Gluten & the Dangers of Cross Contamination

 Cross contamination and eating gluten free is something people know even less about than Celiac disease (CD). But it is one of the main reasons people still feel sick within the first months of adhering to a strictly gluten free diet.

Celiac disease is an autoimmune disease that is caused by a miscommunication within the two parts of our immune system, the innate and the adaptive. The innate is the first line of protection when an invader is detected and defends the body against bacteria and viruses and many more toxic pathogens than we know. But when a toxic material is detected that the innate cannot protect the body against, the adaptive part of the immune system is called to come and destroy it.  This is where the miscommunication occurs with Celiac disease, instead of the immune system attacking the gluten invader, it starts attacking the body.

I think about cross contamination all the time, I have to, I cannot leave the house without thinking about it; even if I am just running around doing errands.  I have to make sure I have celiac safe snacks with me in case I get hungry, long gone are the days where I can stop somewhere and pick up something to eat.    If I am going to meet friends for lunch or dinner I need to call the place ahead of time or look it up on Yelp to see their menu, talk to the manager and inquire about their GF items and their cross contamination procedures in the kitchen and with staff.  If going to a social outing, I usually stick to foods that I know will be safe like the fresh veggies or fruit.

Everytime I leave my house and eat out I know that I am rolling the dice with my health, even when taking every precaution possible; it only take s a few tiny crumbs to cause a reaction and blow up my stomach within minutes.  

Shared Space Cross Contamination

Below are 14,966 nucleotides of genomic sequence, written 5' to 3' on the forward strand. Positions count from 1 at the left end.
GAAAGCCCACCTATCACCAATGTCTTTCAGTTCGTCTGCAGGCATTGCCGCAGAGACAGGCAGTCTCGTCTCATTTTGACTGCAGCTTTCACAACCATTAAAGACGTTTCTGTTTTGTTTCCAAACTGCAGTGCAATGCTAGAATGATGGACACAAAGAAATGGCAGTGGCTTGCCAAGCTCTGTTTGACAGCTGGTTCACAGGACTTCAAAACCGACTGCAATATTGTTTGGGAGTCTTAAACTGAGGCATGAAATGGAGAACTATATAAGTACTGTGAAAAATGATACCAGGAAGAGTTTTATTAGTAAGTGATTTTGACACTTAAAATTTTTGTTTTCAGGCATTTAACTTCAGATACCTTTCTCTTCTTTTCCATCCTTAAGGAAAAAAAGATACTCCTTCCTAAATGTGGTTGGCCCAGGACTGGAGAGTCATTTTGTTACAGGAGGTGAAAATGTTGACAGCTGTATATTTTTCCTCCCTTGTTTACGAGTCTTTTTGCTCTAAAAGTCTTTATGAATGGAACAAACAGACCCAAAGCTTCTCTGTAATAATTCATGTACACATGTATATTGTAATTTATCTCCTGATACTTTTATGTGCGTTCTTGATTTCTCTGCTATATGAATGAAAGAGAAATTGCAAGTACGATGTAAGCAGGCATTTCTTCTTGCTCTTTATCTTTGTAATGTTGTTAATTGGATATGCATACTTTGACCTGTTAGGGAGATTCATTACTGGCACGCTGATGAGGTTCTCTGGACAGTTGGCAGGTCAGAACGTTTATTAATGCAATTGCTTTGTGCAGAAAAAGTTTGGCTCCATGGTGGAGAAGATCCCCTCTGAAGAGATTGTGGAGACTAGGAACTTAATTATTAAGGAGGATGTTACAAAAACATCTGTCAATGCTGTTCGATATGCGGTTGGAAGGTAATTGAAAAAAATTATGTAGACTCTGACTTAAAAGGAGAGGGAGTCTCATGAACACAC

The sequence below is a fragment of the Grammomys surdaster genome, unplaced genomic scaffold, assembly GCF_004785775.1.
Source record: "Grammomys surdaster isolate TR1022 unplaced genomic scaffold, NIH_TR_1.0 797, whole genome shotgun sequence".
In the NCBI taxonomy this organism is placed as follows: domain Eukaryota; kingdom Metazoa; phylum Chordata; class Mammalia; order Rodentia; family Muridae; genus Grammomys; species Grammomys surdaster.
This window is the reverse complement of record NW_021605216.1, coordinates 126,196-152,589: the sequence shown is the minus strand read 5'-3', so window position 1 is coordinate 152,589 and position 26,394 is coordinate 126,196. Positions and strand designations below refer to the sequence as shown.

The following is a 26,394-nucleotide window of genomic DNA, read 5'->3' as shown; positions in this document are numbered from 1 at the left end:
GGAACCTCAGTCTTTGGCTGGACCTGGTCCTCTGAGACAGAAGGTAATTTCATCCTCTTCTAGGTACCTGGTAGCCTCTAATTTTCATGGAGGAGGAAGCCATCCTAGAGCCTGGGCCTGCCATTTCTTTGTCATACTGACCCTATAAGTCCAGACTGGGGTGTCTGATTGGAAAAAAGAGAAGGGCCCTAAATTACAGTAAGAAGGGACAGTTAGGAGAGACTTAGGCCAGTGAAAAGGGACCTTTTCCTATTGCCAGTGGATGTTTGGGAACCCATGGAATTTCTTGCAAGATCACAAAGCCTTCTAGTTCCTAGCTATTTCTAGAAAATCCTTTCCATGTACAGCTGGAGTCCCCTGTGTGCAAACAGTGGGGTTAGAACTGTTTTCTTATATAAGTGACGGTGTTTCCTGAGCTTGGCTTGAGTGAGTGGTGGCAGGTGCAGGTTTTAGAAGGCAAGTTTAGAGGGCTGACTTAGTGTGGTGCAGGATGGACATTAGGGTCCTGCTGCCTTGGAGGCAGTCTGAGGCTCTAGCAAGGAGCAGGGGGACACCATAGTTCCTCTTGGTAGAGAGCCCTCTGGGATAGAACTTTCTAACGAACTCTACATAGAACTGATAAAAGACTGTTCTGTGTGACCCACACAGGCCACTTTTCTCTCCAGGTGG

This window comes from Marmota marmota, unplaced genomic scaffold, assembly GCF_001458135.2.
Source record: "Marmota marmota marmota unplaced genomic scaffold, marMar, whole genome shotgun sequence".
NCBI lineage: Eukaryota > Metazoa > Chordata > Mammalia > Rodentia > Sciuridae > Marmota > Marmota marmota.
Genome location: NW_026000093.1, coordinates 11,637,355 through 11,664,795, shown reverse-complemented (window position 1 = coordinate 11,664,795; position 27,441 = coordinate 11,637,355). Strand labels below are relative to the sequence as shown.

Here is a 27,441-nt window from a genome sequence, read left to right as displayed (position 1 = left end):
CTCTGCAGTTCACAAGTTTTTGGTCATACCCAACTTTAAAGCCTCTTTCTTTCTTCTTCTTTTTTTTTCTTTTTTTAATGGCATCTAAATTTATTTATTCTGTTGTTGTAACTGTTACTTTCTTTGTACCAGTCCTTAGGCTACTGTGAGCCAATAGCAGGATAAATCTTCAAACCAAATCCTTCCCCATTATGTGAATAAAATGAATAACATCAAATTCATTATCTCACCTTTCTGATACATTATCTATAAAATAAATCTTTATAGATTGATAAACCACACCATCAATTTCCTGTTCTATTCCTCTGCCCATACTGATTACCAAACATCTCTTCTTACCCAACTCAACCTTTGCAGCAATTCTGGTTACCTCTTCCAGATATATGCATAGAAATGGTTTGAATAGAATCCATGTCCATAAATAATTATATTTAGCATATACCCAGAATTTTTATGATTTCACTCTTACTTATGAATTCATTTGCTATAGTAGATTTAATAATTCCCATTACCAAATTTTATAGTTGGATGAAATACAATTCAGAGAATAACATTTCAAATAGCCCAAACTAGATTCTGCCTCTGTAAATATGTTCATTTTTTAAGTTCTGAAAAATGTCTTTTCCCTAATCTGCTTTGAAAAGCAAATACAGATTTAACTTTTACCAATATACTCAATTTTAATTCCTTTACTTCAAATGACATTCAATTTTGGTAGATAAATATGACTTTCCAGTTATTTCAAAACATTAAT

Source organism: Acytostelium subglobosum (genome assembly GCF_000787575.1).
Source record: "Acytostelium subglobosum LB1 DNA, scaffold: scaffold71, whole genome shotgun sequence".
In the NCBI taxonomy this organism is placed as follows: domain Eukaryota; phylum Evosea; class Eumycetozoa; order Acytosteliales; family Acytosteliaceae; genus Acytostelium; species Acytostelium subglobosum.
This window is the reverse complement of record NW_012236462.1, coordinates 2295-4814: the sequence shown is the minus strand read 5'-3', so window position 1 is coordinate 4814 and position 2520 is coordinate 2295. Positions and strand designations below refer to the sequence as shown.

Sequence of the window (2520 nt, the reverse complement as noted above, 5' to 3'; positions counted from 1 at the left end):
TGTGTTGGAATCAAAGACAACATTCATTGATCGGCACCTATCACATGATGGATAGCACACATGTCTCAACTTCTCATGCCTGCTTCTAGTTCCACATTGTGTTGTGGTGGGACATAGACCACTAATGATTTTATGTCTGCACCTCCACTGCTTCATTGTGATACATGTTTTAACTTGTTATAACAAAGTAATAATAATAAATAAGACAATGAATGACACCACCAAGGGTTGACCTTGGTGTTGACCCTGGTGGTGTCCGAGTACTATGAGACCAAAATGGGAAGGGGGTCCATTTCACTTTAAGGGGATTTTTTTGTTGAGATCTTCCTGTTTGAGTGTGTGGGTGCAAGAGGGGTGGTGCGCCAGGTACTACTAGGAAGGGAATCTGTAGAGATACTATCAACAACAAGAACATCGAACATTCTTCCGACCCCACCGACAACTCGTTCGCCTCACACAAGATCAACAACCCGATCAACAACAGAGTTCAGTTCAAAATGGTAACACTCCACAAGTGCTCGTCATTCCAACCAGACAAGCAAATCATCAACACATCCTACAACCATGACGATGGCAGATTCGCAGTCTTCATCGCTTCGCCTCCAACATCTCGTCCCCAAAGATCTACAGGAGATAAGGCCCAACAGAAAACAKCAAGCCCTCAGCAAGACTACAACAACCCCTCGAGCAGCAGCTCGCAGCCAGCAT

For example, someone using a shared, not completely gluten free cream cheese container.  20130815-1612411

The gluten eating person dips their knife in, spreads it on the bread, dips the knife back in leaving crumbs… you get the idea.  Then I go to use it unknowingly or a restaurant staff member thinking its safe because the ingredients are GF, spreads it on my bread and bam, I am sick.

Cross contamination occurs easily within a shared space and it takes hyper vigilance to make sure it does not happen.  I need to worry about utensils, pots n pans, shared plates, toaster oven, cutting boards, the wire rack inside my oven, anywhere that crumbs can hide.  I have had friends come over and attempt to throw in a regular pizza without putting it on a pan first.  Those little crumbs left behind are something I have to constantly consider as I yell, ‘noooooo, wait, you need a pan to put that on,’ as I dive towards the oven in angst.  


In restaurant kitchens I need to worry about them using:

  • The same water to boil gluten and gluten free pasta
  • Using the same oil to fry GF and non GF food in
  • Where they are preparing my food and what their hands or gloves just touched before touching my food  

Cross Contamination Example

Yesterday I was in Chipotle and as the long line finally filtered down to me, I had watched the woman over and over again pull out wheat burrito wraps.  When I started to order I asked for her to first change her gloves, explaining that I am a medical celiac and will get sick.  She changed her gloves no problem and then as she started to take my order, her hand drifted back down to the wheat burrito wraps.